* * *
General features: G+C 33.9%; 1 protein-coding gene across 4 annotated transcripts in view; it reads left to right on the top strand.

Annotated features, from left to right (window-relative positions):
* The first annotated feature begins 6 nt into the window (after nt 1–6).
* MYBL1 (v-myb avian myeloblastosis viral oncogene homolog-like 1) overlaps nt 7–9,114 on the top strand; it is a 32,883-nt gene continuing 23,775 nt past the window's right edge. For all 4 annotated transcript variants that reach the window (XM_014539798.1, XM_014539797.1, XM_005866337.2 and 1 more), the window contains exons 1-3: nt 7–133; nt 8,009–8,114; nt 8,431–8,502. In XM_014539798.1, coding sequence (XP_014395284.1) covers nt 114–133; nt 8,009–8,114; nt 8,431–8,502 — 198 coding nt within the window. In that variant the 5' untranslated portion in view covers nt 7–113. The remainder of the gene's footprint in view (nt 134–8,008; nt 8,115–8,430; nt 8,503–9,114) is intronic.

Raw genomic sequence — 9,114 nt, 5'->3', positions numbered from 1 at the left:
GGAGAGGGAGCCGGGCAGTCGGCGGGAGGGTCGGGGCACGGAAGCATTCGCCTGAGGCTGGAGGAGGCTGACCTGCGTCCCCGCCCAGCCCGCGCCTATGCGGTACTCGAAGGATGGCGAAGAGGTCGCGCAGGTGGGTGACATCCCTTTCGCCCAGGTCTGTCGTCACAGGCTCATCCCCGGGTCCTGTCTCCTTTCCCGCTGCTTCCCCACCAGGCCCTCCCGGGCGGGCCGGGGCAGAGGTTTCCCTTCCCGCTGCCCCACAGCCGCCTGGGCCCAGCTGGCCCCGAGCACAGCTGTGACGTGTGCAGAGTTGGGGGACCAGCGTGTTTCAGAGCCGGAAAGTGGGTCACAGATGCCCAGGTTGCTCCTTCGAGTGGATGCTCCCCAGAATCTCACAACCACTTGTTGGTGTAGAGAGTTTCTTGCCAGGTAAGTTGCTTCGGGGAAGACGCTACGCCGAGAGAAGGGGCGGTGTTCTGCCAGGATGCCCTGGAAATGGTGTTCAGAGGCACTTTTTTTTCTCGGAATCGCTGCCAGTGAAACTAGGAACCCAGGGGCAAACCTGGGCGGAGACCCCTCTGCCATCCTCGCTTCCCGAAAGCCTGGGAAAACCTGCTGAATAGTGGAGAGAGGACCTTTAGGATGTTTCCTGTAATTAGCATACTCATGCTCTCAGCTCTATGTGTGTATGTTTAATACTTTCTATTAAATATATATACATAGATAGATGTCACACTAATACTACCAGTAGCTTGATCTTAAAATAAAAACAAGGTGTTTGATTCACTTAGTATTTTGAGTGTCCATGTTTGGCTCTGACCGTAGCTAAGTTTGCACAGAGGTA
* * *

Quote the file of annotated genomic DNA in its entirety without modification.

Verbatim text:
General features: G+C 33.9%; 1 protein-coding gene across 4 annotated transcripts in view; it reads left to right on the top strand.

Annotated features, from left to right (window-relative positions):
* The first annotated feature begins 6 nt into the window (after nt 1–6).
* MYBL1 (v-myb avian myeloblastosis viral oncogene homolog-like 1) overlaps nt 7–9,114 on the top strand; it is a 32,883-nt gene continuing 23,775 nt past the window's right edge. For all 4 annotated transcript variants that reach the window (XM_014539798.1, XM_014539797.1, XM_005866337.2 and 1 more), the window contains exons 1-3: nt 7–133; nt 8,009–8,114; nt 8,431–8,502. In XM_014539798.1, coding sequence (XP_014395284.1) covers nt 114–133; nt 8,009–8,114; nt 8,431–8,502 — 198 coding nt within the window. In that variant the 5' untranslated portion in view covers nt 7–113. The remainder of the gene's footprint in view (nt 134–8,008; nt 8,115–8,430; nt 8,503–9,114) is intronic.

Raw genomic sequence — 9,114 nt, 5'->3', positions numbered from 1 at the left:
GGAGAGGGAGCCGGGCAGTCGGCGGGAGGGTCGGGGCACGGAAGCATTCGCCTGAGGCTGGAGGAGGCTGACCTGCGTCCCCGCCCAGCCCGCGCCTATGCGGTACTCGAAGGATGGCGAAGAGGTCGCGCAGGTGGGTGACATCCCTTTCGCCCAGGTCTGTCGTCACAGGCTCATCCCCGGGTCCTGTCTCCTTTCCCGCTGCTTCCCCACCAGGCCCTCCCGGGCGGGCCGGGGCAGAGGTTTCCCTTCCCGCTGCCCCACAGCCGCCTGGGCCCAGCTGGCCCCGAGCACAGCTGTGACGTGTGCAGAGTTGGGGGACCAGCGTGTTTCAGAGCCGGAAAGTGGGTCACAGATGCCCAGGTTGCTCCTTCGAGTGGATGCTCCCCAGAATCTCACAACCACTTGTTGGTGTAGAGAGTTTCTTGCCAGGTAAGTTGCTTCGGGGAAGACGCTACGCCGAGAGAAGGGGCGGTGTTCTGCCAGGATGCCCTGGAAATGGTGTTCAGAGGCACTTTTTTTTCTCGGAATCGCTGCCAGTGAAACTAGGAACCCAGGGGCAAACCTGGGCGGAGACCCCTCTGCCATCCTCGCTTCCCGAAAGCCTGGGAAAACCTGCTGAATAGTGGAGAGAGGACCTTTAGGATGTTTCCTGTAATTAGCATACTCATGCTCTCAGCTCTATGTGTGTATGTTTAATACTTTCTATTAAATATATATACATAGATAGATGTCACACTAATACTACCAGTAGCTTGATCTTAAAATAAAAACAAGGTGTTTGATTCACTTAGTATTTTGAGTGTCCATGTTTGGCTCTGACCGTAGCTAAGTTTGCACAGAGGTA